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Act Your Age

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Children stumble down hallways in their mother's high heels or their father's business loafers, praised as “adorable” or “just too cute.” They know from an early age that being young and inexperienced is not advantageous, so they try to age quickly, and are encouraged. The sad truth is that once they reach adulthood, it becomes apparent that childhood could have been enjoyed instead of pushed aside. Fortunately, within every person is a child; the younger ones just don’t hide it as well.

Adults are more rational than children, but the child within us must constantly be silenced with facts and figures; it never goes away. As adults, we’re told to be logical rather than emotional. The fact that there is unchangeable evil is a harsh truth that we never would have understood as children, but are forced to wrap our minds around now. Why can't the world just be perfect? Our logic tells us that of the several billion people on Earth, some must have malicious intents, and not every conflict has a resolution. We think our rationalizations separate us from the emotion-based decisions of children and refuse to recognize that indulging in our emotions occasionally is human. Of course, politics and other adult conflicts would be impossible to manage if they were all emotionally driven, but why must we tediously override our feelings and inner child? Why must we refuse to admit its existence rather than embrace it?

As children, we did what made us feel better. Now, we constantly stifle this ever-present urge, making us more mature but suppressed as well. When kids are approached on the playground by bullies who terrorize them, they don't stop to think, "I bet they have a hard home life" or "I should figure out what’s actually upsetting them." Instead, they punch that bully right in the face. They don't stop to think of the repercussions or plan out the best course of action; they express their emotions by the most effective means possible. We may desperately try to hide it, but this is our instinct as well. Sometimes, we need to follow what we feel, not what we rationalize -- for our sanity’s sake.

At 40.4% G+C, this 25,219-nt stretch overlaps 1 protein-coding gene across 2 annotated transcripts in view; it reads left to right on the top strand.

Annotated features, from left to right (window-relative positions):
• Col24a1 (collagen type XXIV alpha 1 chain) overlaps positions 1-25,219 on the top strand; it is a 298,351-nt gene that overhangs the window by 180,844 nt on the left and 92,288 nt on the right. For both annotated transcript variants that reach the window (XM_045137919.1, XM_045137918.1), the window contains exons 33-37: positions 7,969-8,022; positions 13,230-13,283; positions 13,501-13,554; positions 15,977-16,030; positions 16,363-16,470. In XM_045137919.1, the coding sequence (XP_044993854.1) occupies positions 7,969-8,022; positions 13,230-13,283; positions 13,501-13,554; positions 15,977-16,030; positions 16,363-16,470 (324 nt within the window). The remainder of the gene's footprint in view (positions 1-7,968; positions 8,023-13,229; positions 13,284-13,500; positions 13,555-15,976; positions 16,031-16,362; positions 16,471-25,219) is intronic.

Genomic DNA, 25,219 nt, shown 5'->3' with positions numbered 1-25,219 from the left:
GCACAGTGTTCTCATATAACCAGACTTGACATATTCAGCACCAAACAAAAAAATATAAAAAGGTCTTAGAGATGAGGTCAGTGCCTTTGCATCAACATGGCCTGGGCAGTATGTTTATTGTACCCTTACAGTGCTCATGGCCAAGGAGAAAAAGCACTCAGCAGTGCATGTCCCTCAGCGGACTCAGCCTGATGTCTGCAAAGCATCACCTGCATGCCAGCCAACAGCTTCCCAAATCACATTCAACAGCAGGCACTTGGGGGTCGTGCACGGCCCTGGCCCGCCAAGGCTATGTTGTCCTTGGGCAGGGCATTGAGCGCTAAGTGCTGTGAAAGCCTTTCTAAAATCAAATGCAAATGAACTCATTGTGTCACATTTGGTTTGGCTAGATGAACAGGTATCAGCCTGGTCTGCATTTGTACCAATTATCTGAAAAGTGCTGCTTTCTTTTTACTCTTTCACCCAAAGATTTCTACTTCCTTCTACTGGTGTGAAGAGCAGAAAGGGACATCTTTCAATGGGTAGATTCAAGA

Honestly, I feel more envy than disappointment towards children when they throw tantrums; keeping my emotions pent up is maddening. I crave that invigorating rush of anger working itself out of my system through violent kicks, screams, and broken toys. Instead, I'm hopelessly stuck with a slow-boiling vat of frustration, bubbling and expanding silently as I am forced to disguise my true emotions. I know it's selfish to want to explode every time something goes wrong, but part of me doesn't care; part of me wants to be that bratty child, so easily forgiven simply for the fact that my age justifies my selfish behavior. Tantrums are often scolded, but self-expression is healthy and too often hidden.

When we were younger, we were driven by our self-centered desires, and who can honestly say that's changed? We would charge any boundary to play with that shiny new toy or jump on Susan's new trampoline. She may be annoying, but pretending to be her friend for a day or two could earn you all the sweet jumping time you could ever need. Now, our desires have shifted toward that high-paying job or a night alone with the skinny blonde who lives down the street, but have we actually changed? Maybe Miss Skinny Blonde ends up having a sparkling personality and becomes a life partner, but why did you really start to pursue her? Because you wanted to satisfy your own needs -- the real driving force behind all of those dinner dates and draining conversations. We are told to know better than to act in a way based purely off of our own selfish agenda, yet the agenda grows and every decision is born from it. The needs of others are considered, but at the end of the day, the "what's in it for me?" complex that thrived in our childhood is what we still follow years later.

We view ourselves as superior to the children we once were, but the truth is that we are still children; we have simply learned to hide it as we age. In professional situations, this habit of hiding our inner child is necessary, but we must learn to embrace it whenever we can.




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